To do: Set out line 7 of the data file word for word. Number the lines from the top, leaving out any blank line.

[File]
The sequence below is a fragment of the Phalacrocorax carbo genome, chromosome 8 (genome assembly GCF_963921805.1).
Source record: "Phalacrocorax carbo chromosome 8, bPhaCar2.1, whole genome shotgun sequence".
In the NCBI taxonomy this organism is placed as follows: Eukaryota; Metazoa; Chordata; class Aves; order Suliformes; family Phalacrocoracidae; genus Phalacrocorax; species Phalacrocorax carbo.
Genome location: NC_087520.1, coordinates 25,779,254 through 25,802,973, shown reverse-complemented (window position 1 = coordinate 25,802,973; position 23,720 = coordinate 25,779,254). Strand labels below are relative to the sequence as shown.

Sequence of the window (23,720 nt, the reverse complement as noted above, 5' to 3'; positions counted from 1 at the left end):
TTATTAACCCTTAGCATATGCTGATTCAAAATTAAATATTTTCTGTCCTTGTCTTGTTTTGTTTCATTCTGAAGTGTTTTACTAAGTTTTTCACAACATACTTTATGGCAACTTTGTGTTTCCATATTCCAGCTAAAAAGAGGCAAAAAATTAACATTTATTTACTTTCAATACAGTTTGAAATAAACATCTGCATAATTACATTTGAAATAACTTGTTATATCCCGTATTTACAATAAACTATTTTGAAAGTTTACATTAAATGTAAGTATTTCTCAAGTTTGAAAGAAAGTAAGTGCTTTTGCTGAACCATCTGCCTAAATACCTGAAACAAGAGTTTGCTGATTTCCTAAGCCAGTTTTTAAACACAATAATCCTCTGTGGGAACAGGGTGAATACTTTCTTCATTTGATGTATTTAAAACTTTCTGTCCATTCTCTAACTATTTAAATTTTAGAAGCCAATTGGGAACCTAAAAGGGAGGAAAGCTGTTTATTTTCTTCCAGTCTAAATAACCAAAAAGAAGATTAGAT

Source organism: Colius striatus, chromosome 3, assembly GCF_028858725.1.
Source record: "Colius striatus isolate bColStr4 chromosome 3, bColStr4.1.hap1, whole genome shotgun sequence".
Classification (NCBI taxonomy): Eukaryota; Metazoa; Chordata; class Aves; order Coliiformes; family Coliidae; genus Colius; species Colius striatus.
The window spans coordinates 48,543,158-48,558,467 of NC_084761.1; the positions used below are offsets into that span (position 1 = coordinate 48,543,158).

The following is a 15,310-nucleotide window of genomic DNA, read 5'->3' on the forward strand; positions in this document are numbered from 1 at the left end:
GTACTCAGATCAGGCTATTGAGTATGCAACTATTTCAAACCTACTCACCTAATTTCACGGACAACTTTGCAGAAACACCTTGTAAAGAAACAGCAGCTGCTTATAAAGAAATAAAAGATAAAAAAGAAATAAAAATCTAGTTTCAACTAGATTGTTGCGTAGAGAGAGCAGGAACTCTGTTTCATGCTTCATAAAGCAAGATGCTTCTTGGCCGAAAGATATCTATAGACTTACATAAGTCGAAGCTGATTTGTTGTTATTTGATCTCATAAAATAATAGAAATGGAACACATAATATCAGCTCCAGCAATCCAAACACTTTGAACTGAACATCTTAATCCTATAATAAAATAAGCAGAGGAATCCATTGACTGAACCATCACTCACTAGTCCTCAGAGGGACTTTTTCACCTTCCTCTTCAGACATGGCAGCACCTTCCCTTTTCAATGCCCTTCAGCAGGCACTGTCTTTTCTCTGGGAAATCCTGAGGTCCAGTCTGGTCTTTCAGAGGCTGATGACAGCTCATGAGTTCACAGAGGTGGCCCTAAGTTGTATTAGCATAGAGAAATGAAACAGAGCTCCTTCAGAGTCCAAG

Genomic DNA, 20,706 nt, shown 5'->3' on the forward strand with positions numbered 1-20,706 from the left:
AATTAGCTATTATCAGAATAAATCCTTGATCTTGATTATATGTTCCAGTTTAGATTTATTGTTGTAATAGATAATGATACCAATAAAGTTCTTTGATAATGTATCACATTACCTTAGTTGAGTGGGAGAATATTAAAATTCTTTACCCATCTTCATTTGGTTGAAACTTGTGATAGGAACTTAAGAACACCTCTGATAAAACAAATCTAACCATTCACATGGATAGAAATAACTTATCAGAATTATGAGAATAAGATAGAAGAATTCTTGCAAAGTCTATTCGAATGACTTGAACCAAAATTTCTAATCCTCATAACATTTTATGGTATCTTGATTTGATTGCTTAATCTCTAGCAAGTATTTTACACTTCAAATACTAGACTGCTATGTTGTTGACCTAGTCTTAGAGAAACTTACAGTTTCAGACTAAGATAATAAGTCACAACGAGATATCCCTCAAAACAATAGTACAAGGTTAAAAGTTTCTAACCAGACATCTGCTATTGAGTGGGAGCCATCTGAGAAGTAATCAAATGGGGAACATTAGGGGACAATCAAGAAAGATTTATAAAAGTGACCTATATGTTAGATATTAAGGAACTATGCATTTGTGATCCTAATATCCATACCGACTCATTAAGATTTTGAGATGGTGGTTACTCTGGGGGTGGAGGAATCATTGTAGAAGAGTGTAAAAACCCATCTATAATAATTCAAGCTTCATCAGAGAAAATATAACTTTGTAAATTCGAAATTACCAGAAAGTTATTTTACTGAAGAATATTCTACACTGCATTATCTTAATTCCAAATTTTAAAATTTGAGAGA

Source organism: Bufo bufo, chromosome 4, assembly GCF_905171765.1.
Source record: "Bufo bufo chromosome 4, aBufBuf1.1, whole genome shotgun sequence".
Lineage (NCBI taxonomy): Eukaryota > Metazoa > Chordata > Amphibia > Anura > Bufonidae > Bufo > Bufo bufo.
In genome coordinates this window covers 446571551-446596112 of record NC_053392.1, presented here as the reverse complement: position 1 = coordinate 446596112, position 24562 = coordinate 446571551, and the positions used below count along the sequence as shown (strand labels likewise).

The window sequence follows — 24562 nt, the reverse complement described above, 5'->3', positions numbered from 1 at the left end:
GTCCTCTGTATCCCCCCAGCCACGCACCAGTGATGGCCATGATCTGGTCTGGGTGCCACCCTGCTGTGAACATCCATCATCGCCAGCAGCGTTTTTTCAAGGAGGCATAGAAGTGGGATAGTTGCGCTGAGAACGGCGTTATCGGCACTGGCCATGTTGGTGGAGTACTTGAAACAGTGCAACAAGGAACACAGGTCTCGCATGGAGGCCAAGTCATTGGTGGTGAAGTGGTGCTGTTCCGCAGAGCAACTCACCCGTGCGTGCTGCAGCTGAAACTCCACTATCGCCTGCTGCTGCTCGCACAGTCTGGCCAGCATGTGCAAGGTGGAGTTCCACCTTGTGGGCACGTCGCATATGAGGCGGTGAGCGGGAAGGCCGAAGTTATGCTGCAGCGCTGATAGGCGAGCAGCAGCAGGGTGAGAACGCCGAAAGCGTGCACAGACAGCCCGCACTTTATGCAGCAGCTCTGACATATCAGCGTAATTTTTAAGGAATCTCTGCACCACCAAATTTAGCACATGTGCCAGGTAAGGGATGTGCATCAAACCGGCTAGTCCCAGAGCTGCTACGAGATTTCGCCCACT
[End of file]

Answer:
Source organism: Colius striatus, chromosome 3, assembly GCF_028858725.1.